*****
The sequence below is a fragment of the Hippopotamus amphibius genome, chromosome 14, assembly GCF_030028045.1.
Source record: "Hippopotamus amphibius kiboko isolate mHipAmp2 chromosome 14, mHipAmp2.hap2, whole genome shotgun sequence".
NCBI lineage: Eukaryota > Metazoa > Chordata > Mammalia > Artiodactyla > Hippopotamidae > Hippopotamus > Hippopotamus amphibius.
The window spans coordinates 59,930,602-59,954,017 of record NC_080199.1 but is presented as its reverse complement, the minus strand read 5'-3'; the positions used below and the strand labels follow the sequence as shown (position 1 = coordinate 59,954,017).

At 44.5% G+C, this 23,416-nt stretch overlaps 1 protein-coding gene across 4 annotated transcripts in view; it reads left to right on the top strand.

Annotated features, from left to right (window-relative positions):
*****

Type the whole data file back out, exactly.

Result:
The sequence below is a fragment of the Hippopotamus amphibius genome, chromosome 14, assembly GCF_030028045.1.
Source record: "Hippopotamus amphibius kiboko isolate mHipAmp2 chromosome 14, mHipAmp2.hap2, whole genome shotgun sequence".
NCBI lineage: Eukaryota > Metazoa > Chordata > Mammalia > Artiodactyla > Hippopotamidae > Hippopotamus > Hippopotamus amphibius.
The window spans coordinates 59,930,602-59,954,017 of record NC_080199.1 but is presented as its reverse complement, the minus strand read 5'-3'; the positions used below and the strand labels follow the sequence as shown (position 1 = coordinate 59,954,017).

At 44.5% G+C, this 23,416-nt stretch overlaps 1 protein-coding gene across 4 annotated transcripts in view; it reads left to right on the top strand.

Annotated features, from left to right (window-relative positions):